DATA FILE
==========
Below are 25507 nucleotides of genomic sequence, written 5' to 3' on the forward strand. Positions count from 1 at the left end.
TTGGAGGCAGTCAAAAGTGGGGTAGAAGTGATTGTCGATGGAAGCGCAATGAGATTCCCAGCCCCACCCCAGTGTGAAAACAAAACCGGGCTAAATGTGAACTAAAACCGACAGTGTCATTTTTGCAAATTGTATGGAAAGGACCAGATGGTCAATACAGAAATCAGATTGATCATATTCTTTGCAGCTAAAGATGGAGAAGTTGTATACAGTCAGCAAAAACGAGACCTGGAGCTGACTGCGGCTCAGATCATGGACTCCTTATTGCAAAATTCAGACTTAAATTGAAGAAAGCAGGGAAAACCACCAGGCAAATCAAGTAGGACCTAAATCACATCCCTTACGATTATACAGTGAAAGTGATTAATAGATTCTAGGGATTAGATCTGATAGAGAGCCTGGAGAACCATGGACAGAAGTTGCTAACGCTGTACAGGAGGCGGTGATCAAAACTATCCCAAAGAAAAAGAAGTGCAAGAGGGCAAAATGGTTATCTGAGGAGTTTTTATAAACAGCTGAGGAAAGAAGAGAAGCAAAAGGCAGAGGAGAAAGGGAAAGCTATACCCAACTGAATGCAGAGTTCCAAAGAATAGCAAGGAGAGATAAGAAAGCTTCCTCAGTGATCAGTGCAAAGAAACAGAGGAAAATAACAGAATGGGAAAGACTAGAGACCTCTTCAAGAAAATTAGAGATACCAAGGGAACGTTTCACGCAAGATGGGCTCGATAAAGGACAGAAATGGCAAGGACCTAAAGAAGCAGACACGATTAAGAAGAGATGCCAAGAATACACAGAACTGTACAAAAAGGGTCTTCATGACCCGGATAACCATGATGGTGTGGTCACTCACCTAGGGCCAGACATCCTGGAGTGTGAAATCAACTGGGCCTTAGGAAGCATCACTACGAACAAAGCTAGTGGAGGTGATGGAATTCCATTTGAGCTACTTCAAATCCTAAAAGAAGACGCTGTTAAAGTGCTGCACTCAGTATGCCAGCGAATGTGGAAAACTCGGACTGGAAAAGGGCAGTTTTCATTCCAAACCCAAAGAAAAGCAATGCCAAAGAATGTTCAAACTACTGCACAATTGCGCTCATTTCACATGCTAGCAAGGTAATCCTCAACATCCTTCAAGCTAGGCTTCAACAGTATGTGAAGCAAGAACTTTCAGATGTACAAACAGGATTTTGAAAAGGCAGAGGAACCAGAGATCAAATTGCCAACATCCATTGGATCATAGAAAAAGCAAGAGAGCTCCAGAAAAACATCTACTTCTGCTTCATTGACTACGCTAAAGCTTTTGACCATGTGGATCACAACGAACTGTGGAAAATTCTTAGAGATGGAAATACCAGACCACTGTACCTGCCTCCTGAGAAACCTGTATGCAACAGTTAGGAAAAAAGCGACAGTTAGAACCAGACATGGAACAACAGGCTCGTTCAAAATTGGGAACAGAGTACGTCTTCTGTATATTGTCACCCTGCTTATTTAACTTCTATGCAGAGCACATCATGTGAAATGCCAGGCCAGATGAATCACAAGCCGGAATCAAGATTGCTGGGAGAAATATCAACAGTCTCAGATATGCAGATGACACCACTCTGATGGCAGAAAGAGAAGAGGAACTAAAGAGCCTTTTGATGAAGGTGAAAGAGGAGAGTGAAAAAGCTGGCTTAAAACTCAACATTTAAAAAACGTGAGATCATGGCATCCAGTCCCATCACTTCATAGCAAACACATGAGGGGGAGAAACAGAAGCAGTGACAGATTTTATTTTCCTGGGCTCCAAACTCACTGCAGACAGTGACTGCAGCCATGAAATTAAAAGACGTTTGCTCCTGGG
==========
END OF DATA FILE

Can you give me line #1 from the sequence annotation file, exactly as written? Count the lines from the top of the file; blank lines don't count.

Below are 25507 nucleotides of genomic sequence, written 5' to 3' on the forward strand. Positions count from 1 at the left end.